- Annette Beyer (for administrative matters)
Crowdsourcing is a newly emerging service platform and business model in the Internet. In contrast to outsourcing, where a job is performed by a designated worker or employee, crowdsourcing means to outsource a job to a large, anonymous crowd of workers, the so-called human cloud, in the form of an open call. Current research in crowdsourcing addresses the following issues: crowdsourcing as a novel methodology for user-centered research; development of new services and applications based on human sensing, computation, and problem solving; engineering of improved crowdsourcing platforms including quality control mechanisms; incentive design and gamification of work; usage of crowdsourcing for professional business; theoretical frameworks for evaluation. The topic on crowdsourcing may have a huge impact on the Internet and its technical infrastructure, on society, and the future of work. Therefore, this seminar helps coordinating research efforts in the different communities, especially in US currently leading the crowdsourcing market and in Europe. In summary, crowdsourcing will be a guiding paradigm and form the evolution of work in the next years.
This Dagstuhl Seminar brings together experts from the different research fields as well as experts from industry with a practical background on the deployment, operation or usage of crowdsourcing platforms. From industry, real-world problem statements, requirements and challenges, position statements, innovative use cases, and practical experiences are desired. The collection and analysis of practical experiences of the different crowdsourcing stakeholders are one of the important outcomes of the Dagstuhl Seminar. Since the aim is to bring together researchers from academia and industry, the identification of problems and challenges and how to tackle them will be very inspiring. In particular, platform providers may report about their experiences and lessons learned when building and operating the platform. But also the experiences from experiment designers and employers are crucial, what are pitfalls or harming user engagement, how to foster the quality of work.
As the field of crowdsourcing is novel, a common terminology, classification and taxonomy of crowdsourcing systems, as well as evaluation frameworks are required. This will be one of the goals of the Dagstuhl Seminar to derive such a research methodology. The impact of crowdsourcing from different perspectives shall be discussed. In this context, we invite experts from different research disciplines to discuss the impact on society, on business and economics, on law, but also on the Internet infrastructure. It has to be clearly noted that the scope of the seminar is on technical challenges, but the potential impact and long-term perspectives have to be discussed from an interdisciplinary point of view, too. Theoretical results and research methodologies from different disciplines may improve current platforms and applications.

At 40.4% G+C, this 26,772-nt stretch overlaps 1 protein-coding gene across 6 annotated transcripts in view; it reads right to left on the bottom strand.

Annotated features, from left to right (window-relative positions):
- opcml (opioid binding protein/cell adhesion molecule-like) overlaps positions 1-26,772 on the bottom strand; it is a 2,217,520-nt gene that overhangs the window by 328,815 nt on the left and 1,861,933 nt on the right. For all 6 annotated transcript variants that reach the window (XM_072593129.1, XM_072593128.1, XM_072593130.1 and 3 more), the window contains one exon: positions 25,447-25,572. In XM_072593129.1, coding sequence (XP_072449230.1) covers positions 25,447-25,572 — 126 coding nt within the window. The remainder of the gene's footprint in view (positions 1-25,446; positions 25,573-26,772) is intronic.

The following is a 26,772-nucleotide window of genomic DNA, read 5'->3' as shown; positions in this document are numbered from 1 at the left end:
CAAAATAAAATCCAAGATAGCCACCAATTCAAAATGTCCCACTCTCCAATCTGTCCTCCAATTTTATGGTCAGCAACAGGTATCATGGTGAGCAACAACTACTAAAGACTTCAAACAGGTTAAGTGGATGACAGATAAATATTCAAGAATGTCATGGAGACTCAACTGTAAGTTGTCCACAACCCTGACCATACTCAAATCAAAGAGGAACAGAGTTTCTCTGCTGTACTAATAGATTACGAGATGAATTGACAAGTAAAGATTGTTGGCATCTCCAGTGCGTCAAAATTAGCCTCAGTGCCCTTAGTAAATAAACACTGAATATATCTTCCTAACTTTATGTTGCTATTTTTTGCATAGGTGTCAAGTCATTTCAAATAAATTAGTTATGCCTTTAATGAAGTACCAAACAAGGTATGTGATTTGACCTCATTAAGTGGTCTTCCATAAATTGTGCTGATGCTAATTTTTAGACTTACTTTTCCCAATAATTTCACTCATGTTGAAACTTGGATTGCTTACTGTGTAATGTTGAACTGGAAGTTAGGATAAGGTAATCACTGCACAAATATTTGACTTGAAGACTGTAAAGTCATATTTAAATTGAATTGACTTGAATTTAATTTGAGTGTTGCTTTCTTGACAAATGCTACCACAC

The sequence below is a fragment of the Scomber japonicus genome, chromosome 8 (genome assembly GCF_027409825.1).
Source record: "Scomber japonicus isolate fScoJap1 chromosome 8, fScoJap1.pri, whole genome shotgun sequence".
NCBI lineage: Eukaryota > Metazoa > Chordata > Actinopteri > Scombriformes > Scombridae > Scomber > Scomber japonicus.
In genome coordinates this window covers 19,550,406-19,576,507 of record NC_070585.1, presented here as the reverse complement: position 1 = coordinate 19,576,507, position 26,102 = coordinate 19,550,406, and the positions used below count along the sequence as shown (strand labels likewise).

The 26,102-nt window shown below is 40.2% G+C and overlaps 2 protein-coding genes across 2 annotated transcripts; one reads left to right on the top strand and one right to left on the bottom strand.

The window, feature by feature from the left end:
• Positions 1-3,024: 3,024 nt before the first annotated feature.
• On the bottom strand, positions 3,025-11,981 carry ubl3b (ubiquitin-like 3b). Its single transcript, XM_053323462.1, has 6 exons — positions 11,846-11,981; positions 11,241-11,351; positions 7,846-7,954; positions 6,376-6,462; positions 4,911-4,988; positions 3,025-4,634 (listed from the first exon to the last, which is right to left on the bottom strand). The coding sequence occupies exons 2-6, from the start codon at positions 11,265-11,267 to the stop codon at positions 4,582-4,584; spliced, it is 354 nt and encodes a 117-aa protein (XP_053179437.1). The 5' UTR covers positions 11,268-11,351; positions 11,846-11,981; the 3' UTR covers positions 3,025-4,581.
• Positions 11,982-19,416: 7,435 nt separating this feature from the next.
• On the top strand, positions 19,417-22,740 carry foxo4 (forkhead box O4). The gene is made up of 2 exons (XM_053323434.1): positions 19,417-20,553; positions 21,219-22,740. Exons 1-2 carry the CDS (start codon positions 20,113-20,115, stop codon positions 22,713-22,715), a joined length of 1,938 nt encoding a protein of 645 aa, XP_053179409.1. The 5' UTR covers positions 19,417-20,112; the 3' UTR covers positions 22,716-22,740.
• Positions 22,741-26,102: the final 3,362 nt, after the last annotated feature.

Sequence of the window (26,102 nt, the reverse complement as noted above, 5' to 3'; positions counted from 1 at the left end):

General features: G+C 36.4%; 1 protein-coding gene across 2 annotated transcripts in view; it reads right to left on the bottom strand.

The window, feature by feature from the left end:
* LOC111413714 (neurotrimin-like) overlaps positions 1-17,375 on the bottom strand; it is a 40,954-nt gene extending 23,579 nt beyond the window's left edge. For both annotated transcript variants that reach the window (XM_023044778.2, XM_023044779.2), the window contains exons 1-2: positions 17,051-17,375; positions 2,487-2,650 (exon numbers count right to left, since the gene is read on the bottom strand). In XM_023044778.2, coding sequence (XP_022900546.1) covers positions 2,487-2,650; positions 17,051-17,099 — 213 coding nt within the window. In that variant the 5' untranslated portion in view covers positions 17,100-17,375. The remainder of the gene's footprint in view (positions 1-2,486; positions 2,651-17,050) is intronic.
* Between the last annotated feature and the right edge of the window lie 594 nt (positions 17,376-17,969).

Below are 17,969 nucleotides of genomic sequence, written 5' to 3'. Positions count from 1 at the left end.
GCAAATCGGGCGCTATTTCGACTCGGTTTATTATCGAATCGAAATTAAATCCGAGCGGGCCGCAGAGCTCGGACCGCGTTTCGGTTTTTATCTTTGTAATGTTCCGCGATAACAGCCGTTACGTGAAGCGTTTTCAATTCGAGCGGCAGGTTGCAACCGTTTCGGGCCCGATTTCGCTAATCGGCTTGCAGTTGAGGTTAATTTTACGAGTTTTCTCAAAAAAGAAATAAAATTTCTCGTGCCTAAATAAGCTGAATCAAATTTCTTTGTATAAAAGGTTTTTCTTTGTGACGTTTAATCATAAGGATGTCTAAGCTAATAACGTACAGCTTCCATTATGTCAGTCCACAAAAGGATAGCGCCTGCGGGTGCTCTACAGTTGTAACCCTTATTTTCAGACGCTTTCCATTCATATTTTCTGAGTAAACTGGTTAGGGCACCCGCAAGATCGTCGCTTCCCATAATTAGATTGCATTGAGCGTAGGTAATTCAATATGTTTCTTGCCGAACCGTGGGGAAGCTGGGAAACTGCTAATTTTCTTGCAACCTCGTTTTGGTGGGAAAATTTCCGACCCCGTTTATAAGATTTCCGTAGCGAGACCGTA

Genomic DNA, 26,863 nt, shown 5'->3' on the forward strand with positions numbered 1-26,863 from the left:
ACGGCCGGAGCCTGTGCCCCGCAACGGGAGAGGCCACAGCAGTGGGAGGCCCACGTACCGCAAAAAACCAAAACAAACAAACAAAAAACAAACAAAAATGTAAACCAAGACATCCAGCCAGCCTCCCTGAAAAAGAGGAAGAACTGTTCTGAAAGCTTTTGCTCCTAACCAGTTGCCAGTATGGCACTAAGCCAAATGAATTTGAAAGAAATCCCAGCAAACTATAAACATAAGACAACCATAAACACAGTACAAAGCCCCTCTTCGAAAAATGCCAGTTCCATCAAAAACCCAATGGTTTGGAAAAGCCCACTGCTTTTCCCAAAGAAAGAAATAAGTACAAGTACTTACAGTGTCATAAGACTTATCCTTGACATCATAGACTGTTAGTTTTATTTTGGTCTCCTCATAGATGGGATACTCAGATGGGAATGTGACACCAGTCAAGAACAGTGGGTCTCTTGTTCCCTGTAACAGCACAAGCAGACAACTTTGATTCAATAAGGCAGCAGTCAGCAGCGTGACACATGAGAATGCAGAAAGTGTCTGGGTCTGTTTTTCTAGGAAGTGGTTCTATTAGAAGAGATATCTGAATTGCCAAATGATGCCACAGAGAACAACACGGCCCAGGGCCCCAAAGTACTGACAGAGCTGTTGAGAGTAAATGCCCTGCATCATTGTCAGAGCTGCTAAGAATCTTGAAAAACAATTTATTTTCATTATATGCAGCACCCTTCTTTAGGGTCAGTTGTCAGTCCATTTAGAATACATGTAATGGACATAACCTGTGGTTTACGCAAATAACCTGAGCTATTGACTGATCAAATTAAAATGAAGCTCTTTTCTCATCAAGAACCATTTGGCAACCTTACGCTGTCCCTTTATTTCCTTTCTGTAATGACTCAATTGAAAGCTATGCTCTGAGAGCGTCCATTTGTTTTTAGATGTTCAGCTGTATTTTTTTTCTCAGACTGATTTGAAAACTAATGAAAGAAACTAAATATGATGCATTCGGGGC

Within the Dagstuhl Seminar, the following topics will be addressed.
- Quo vadis Crowdsourcing: From sensing to problem solving: Crowdsourcing may be used for simple, micro-tasks like sensing of information (e.g. with smartphones), tagging of data (e.g. labeling of pictures). The challenge is on automatic sensing, where relevant data (e.g. for environment pollution sensing) is collected and analyzed automatically and in a collaborative way among users. Furthermore, the energy consumption of mobile devices with mobile human sensors has to be addressed. As a next step of crowdsourcing, the crowd is used as problem solver. In this context, human-based computation is gaining momentum where the machine cloud "asks" the human cloud to solve a problem. The solutions proposed then have to be collected, aggregated, interpreted, evaluated and integrated.
- Mechanisms for improving crowdsourcing: In order to reach the long-term perspectives of crowd¬sourcing, mechanisms are required which allow to improve the current platforms. Therefore, various requirements to the platforms exists which have to be addressed. Those mechanisms address recommendation systems, anonymous user profiles and specialized crowds, automated task design, incentive design, quality assurance and reliability.